Vietnam’s move industry wanting talent

Published: 02/03/2009 05:00



The country’s movie industry has to make a choice: look at itself honestly to seek a way for development or be drowned by a wave of foreign films. The Vietnam Cinema Agency’s vice chief Le Ngoc Minh and director Bui Thac Chuyen talk about this.

Audience members lining up to buy tickets for New-Year-holiday films.

Vietnam produced merely six feature movies in 2008. What do you think about this fact?

Le Ngoc Minh: Six big-screen films is too modest but more films will be produced in 2009. However, even if 15-20 movies are made this year, the number is too small for a market of over 80 million people, including 15 million in cities. Vietnam’s movie industry has been in this situation for 10-15 years. The reasons have been analysed by many experts already.

At present, nearly 100% of staff of the movie industry is involved in television film projects. A quite experienced director can earn several hundred million dong a year if he produces two television films. That director can earn VND50 million ($2,900) from a feature film and every 2-3 years he can have one feature film project.

In that situation, all artists are discouraged. The human resources for the movie industry will be worn out gradually and there will come a time when nobody makes feature films.

Our movie industry slips because artists and movie producers are swept away by momentary, popular values. Popularity is always good and right but a culture develops thanks to the dreams of a brave minority.

Bui Thac Chuyen: It is similar everywhere, from the US to China. It is very hard for a director to make a movie. He has to search for good scripts and funding, has to make tens of negotiations. It takes him several years to begin a movie. Only reputed directors are invited and invested in by big film firms. Vietnamese directors are often impatient.

They can’t accept failure. Everyone from producers to directors is under pressure. If their project fails, they are unable to seek funds for subsequent projects. They have to pamper the audience, which creates “New Year holiday movies”. There is no country where its movie industry lives on New Year holiday movies like Vietnam. There is no country like Vietnam where movies are divided up into marketable and artistic products.

Developed countries have underdeveloped movie industries because of Hollywood products. Vietnam is not in that situation. We don’t have many films because we don’t produce films. We invest only VND4-7 billion ($235,000-412,000) in a movie to serve 100 cinemas in the month before and after New Year holiday. We don’t have a movie market and we are losing our contingent of movie makers.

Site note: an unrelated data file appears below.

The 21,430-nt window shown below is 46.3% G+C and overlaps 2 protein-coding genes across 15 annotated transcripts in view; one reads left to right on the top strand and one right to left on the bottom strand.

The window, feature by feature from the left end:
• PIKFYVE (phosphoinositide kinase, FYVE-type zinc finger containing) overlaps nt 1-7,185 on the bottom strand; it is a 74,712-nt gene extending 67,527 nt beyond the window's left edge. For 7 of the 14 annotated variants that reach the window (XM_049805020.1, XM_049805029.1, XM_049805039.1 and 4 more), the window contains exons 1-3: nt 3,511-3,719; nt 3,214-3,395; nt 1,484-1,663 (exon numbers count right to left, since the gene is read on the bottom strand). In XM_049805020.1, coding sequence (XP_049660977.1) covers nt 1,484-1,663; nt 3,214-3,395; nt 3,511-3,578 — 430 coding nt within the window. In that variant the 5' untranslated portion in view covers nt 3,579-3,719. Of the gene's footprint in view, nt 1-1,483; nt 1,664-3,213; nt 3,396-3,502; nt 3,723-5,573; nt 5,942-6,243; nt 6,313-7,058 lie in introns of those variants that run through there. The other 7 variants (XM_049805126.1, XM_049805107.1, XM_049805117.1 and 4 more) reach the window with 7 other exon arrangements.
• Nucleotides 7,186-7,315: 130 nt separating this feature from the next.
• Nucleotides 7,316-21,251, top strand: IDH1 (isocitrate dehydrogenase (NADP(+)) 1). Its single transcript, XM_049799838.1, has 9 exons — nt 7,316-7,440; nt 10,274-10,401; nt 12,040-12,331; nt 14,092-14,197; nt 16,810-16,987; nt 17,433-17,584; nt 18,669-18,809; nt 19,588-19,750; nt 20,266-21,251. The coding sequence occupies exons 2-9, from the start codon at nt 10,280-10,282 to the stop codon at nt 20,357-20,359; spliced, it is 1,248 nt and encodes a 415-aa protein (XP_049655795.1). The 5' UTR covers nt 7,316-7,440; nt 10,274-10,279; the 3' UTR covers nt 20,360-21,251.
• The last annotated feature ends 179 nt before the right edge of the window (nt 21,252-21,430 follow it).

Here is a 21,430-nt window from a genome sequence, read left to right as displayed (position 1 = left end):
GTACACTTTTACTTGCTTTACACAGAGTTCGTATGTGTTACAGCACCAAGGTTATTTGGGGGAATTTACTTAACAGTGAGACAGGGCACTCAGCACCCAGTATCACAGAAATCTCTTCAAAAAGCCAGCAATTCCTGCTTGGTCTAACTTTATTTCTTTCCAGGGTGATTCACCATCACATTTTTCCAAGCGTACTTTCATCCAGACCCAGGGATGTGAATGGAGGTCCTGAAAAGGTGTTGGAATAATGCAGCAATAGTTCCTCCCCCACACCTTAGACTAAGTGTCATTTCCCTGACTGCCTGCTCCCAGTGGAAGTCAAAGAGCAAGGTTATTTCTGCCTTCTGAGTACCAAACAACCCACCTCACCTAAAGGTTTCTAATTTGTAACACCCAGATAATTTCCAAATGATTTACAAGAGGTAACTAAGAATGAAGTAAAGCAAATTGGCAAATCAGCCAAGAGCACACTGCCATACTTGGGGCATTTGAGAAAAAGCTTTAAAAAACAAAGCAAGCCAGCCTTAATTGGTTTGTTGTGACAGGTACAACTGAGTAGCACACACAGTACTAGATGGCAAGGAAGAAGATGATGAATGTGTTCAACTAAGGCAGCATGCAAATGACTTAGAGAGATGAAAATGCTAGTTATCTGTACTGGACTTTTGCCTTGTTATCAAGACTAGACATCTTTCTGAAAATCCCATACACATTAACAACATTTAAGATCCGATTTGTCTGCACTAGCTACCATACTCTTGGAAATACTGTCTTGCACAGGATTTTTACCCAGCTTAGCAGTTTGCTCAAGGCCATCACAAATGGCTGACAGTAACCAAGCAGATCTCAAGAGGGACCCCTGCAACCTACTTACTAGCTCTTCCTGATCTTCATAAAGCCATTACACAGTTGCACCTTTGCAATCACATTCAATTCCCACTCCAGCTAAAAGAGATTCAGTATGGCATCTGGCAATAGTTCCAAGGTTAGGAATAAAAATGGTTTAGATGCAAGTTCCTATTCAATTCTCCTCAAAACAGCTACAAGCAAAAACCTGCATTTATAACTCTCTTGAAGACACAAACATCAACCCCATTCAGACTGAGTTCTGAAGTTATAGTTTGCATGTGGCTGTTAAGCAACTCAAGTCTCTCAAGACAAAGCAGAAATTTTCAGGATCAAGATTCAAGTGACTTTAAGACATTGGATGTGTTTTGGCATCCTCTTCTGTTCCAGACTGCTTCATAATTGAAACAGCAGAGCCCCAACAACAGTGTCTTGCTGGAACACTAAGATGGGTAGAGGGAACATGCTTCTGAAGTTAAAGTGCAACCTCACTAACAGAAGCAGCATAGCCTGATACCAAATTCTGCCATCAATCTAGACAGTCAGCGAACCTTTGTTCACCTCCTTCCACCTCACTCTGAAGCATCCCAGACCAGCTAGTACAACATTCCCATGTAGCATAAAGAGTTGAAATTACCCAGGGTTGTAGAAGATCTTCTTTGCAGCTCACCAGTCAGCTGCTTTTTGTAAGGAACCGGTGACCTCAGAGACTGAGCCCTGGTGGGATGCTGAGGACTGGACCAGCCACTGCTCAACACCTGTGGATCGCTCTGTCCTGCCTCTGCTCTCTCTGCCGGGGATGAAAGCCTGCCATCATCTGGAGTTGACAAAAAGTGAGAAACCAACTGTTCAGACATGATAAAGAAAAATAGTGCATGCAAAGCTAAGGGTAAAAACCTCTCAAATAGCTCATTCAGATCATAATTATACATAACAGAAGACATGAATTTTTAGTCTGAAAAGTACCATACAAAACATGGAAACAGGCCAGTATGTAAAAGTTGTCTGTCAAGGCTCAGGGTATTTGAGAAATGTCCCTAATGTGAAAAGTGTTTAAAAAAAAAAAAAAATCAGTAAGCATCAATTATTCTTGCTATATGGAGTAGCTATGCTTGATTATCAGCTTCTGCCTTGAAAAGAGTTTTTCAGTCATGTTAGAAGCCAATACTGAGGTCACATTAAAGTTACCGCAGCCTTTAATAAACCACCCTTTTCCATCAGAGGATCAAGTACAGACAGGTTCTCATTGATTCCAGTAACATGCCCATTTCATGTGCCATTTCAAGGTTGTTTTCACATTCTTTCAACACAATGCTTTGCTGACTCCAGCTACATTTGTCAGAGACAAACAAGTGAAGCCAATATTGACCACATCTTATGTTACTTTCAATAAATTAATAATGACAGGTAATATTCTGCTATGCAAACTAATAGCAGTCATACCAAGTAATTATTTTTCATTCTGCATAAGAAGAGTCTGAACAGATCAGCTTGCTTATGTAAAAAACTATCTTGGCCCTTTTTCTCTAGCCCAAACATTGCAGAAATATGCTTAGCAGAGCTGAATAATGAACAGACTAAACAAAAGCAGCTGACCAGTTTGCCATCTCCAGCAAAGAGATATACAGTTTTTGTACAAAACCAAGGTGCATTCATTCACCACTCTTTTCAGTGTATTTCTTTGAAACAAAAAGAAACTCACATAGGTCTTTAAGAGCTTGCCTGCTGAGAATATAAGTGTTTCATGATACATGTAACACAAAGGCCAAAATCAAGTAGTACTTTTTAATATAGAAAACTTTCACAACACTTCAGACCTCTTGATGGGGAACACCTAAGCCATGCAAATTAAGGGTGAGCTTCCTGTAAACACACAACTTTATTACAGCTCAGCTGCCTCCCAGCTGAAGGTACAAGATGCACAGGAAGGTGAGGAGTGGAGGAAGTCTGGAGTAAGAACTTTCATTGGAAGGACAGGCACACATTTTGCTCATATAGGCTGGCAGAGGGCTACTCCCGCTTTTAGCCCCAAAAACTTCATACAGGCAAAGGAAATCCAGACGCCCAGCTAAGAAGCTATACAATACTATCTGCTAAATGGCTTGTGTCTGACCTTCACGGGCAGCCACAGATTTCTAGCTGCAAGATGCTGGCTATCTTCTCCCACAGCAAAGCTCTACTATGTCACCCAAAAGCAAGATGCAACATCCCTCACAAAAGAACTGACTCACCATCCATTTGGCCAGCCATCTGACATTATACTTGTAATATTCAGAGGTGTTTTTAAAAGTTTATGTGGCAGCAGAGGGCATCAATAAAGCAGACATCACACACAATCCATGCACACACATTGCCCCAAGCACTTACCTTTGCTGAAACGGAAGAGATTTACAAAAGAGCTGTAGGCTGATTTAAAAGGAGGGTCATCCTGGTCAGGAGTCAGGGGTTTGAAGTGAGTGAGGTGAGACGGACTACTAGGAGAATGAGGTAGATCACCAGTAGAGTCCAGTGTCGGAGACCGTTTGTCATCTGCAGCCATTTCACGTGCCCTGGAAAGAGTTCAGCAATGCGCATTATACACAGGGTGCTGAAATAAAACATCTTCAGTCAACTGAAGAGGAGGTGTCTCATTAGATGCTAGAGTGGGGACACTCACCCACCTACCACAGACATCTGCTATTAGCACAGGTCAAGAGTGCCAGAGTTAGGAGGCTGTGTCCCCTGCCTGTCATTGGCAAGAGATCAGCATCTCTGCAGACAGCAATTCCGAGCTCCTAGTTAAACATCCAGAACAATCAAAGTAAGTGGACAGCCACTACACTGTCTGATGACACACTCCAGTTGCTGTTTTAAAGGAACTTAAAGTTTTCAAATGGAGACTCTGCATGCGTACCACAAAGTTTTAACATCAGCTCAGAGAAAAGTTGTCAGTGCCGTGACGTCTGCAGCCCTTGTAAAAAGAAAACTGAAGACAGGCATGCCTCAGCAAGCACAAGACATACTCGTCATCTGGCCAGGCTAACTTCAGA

Film producers always complain about lacking fund but it is said that if Vietnamese directors had $10-20 million for a film project, they couldn’t make a movie of average Hollywood quality. Is that true?

Bui Thac Chuyen: Absolutely. If I have $20 million at present, I can’t make a product of similar quality as a Hollywood film. I’m not sure that I can earn $40 million from my $20 million movie project. I’m also sure that no Vietnamese director dares to earn $40 million. Our problem is not lack of cash, but lack of personnel who can run a professional film-making crew.

Producing a big movie is similar to manufacturing a Boeing. If the producer doesn’t reach an excellent level, he can’t manufacture even a screw, let alone an entire aircraft. What we need is a mechanism for film producing or a strategy for our movie industry.

Le Ngoc Minh: It’s true that even with a lot of capital, we can’t produce a movie of Hollywood quality. We lack a team of professional film makers and we lack great talents. I absolutely agree with director Bui Thac Chuyen about the need for a mechanism and strategy for Vietnam’s movie industry. But not a mechanism and strategy worked out by the Vietnam Movie Association or the Vietnam Cinema Agency, but a national strategy.

We should not see the movie industry as a channel of propaganda, which is funded by the state. We have to see it as an important industry and a channel to advertise the country’s image. We also agree that we don’t need to invest a lot of money in a specific movie, but invest in the infrastructure of the movie industry.

What should we do to improve the country’s movie industry?

Bui Thac Chuyen: We can start from considering what we have now: human resources, equipment, the number of movies, etc. to know where we are in comparison with other countries in the region. And then we need to find a way to develop. We can also start from loosening censorship over young and amateur film makers.

I’m in charge of the Young Movie Assistance Centre of the Vietnam Movie Association. We are carrying out a film-making project with the participation of 1,000 high school students. They have made around 1,000 3-5 minute films. I see each 50-member class has 1-2 excellent students.

To develop these talents, their products need to be broadcast on TV and on the Internet. However, to be broadcast, these short films must be censored. It is too complicated if 3-5 minute movies are censored. I think the future of Vietnam’s movie industry belongs to the youth. Perhaps we should open the door for them.

Le Ngoc Minh: South Korea was at the same point of departure like Vietnam in 1988. Thanks to their national strategy to develop the movie industry, South Korea harvested sweet fruit in 1995. Korean movies have rolled back foreign films at local box offices.

We can’t do like South Korea but we can train young talents abroad on the state budget and set the rule that a residential area of 100,000 people must have at least one cinema.


Provide by Vietnam Travel

Vietnam’s move industry wanting talent - Interviews - In depth |  vietnam travel company

You can see more

enews & updates

Sign up to receive breaking news as well as receive other site updates!

Ads by Adonline